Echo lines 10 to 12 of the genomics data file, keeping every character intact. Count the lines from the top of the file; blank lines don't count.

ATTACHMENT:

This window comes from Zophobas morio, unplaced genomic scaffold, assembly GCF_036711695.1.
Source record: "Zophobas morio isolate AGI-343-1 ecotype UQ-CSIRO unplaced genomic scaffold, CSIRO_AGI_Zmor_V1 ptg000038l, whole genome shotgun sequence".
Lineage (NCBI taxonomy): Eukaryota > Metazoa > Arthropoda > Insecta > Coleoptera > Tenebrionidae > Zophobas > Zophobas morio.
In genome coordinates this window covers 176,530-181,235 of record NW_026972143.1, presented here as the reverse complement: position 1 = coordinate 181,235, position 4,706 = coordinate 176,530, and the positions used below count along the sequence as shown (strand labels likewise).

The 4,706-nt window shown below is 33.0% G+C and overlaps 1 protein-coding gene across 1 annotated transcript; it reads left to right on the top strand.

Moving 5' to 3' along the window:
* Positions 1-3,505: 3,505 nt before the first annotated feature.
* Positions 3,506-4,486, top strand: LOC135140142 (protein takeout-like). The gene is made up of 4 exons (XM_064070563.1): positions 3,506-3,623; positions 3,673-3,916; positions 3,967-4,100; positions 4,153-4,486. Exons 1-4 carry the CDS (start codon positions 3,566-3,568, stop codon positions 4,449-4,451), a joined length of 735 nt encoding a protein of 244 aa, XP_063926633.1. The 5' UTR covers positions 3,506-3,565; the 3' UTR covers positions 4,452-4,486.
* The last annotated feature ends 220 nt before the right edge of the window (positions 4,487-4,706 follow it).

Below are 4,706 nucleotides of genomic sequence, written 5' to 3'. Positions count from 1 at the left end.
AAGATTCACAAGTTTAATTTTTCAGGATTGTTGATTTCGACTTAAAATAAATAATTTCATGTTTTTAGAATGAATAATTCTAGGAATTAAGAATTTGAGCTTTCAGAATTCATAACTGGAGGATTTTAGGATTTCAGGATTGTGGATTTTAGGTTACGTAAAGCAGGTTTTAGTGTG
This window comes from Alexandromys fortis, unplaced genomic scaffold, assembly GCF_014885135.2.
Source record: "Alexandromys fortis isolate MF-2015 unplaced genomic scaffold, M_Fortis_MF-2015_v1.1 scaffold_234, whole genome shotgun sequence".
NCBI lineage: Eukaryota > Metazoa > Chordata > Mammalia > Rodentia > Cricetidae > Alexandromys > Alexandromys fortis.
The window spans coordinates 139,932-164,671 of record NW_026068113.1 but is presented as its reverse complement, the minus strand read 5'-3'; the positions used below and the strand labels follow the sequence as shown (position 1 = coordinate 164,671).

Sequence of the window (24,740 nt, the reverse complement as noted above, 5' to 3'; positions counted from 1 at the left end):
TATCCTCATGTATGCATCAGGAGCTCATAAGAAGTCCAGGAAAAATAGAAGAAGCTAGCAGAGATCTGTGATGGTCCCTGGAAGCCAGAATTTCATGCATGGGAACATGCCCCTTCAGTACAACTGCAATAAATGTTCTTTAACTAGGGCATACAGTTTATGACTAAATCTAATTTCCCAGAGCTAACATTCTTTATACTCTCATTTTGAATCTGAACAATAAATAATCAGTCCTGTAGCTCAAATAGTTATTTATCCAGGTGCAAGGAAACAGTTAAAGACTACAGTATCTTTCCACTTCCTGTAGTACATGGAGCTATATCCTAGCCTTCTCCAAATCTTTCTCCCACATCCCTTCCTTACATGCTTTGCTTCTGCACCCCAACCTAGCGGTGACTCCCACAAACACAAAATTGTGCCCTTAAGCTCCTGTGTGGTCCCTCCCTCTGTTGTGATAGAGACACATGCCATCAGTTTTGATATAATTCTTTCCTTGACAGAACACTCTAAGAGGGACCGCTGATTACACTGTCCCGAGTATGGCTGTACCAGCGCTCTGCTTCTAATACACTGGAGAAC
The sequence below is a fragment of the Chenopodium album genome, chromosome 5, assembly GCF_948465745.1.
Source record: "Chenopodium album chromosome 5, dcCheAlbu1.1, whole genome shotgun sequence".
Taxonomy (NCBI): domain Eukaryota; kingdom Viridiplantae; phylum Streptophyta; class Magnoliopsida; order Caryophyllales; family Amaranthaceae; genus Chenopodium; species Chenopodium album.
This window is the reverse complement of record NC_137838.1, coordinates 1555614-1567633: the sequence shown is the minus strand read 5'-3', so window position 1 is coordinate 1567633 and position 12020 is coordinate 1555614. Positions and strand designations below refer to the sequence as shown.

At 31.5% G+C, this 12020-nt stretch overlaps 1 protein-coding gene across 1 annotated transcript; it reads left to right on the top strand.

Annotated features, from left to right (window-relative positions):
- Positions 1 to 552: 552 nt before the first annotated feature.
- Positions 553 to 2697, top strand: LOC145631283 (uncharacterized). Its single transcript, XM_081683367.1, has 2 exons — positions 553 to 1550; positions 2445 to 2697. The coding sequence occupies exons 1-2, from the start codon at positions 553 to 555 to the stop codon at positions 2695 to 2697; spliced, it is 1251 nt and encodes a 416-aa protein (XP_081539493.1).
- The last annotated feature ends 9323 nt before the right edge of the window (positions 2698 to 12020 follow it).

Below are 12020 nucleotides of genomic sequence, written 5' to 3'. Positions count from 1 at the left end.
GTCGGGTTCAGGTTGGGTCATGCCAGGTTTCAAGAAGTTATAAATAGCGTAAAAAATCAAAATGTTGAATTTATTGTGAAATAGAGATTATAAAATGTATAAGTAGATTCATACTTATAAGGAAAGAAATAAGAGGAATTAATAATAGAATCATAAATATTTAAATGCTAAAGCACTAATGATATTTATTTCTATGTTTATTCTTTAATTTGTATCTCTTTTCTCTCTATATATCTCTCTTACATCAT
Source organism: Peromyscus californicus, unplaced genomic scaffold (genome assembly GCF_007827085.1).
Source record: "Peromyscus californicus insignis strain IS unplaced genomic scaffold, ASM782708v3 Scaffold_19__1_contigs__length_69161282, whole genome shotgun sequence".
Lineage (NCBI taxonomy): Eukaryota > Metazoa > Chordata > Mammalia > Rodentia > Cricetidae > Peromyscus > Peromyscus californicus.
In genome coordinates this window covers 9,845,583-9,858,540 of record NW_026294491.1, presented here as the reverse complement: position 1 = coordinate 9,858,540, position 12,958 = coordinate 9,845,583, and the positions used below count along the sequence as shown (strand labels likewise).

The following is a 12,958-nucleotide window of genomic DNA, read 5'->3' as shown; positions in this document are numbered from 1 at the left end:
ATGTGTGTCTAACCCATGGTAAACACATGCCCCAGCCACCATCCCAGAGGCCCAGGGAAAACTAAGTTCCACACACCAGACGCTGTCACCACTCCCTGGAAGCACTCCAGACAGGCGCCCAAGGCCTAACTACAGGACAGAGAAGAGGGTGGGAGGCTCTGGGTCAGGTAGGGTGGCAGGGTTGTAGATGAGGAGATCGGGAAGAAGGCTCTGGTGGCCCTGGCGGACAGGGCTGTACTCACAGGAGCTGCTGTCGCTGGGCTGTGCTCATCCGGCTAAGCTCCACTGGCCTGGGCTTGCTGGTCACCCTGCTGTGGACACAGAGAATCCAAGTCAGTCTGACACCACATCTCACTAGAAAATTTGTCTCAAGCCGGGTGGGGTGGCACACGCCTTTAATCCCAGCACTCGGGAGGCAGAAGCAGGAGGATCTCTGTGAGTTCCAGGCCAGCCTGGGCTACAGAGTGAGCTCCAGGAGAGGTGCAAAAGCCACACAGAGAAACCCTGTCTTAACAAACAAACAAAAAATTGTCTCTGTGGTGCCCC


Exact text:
Below are 4,706 nucleotides of genomic sequence, written 5' to 3'. Positions count from 1 at the left end.
AAGATTCACAAGTTTAATTTTTCAGGATTGTTGATTTCGACTTAAAATAAATAATTTCATGTTTTTAGAATGAATAATTCTAGGAATTAAGAATTTGAGCTTTCAGAATTCATAACTGGAGGATTTTAGGATTTCAGGATTGTGGATTTTAGGTTACGTAAAGCAGGTTTTAGTGTG
This window comes from Alexandromys fortis, unplaced genomic scaffold, assembly GCF_014885135.2.